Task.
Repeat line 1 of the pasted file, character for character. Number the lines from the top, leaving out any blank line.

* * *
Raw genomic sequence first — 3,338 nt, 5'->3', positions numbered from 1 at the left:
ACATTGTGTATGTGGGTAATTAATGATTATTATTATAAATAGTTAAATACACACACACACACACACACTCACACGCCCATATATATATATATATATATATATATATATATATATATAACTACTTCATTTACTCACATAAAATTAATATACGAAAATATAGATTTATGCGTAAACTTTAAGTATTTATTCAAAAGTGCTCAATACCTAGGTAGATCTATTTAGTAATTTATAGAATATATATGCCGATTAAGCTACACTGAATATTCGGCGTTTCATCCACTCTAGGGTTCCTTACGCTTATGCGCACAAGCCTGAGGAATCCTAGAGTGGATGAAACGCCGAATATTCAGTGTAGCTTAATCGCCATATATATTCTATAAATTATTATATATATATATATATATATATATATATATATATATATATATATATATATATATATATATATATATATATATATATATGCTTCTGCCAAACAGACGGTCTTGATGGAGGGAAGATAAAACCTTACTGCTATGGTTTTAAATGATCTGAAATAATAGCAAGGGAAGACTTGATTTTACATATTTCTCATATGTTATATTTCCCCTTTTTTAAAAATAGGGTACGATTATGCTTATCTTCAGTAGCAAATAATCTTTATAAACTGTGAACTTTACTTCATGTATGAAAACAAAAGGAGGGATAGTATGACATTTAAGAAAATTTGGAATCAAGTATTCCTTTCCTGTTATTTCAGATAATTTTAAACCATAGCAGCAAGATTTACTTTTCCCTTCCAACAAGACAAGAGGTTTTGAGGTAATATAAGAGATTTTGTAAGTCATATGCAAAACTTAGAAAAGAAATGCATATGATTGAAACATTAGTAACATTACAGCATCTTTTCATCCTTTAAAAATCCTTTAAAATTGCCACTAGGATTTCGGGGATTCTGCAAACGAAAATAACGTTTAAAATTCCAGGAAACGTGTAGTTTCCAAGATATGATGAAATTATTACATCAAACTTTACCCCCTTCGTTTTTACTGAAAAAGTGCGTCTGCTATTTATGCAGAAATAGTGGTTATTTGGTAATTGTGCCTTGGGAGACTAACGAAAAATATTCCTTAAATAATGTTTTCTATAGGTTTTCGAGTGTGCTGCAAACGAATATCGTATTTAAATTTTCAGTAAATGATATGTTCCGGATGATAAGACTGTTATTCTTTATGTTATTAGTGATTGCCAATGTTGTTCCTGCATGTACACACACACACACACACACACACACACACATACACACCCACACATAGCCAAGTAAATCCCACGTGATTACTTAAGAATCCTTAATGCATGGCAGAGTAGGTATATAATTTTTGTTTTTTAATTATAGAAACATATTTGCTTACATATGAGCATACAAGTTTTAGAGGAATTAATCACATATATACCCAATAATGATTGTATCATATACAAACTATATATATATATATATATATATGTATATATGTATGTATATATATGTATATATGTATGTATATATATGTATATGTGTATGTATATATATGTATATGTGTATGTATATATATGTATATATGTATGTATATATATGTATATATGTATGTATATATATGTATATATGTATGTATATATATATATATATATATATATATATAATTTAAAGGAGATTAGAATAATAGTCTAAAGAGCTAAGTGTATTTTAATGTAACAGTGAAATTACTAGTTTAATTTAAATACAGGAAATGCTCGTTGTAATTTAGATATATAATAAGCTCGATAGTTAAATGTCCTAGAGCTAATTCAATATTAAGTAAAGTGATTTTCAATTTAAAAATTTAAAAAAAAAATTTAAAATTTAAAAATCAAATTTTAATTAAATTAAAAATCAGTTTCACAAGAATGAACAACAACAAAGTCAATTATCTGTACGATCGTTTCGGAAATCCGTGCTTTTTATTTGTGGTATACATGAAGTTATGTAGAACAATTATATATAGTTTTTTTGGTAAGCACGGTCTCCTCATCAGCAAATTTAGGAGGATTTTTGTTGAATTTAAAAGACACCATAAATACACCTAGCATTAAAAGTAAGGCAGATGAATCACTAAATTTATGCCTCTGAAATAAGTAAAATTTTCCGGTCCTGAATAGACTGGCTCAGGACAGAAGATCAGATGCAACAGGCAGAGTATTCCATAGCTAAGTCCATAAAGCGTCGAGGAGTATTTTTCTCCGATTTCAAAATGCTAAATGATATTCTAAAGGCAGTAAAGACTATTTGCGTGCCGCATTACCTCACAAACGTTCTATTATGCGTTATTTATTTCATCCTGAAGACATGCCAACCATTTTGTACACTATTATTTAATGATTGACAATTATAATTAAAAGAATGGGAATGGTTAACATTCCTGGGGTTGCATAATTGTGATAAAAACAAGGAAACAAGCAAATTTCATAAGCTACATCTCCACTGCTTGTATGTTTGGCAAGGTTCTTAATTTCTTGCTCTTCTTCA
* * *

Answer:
Raw genomic sequence first — 3,338 nt, 5'->3', positions numbered from 1 at the left: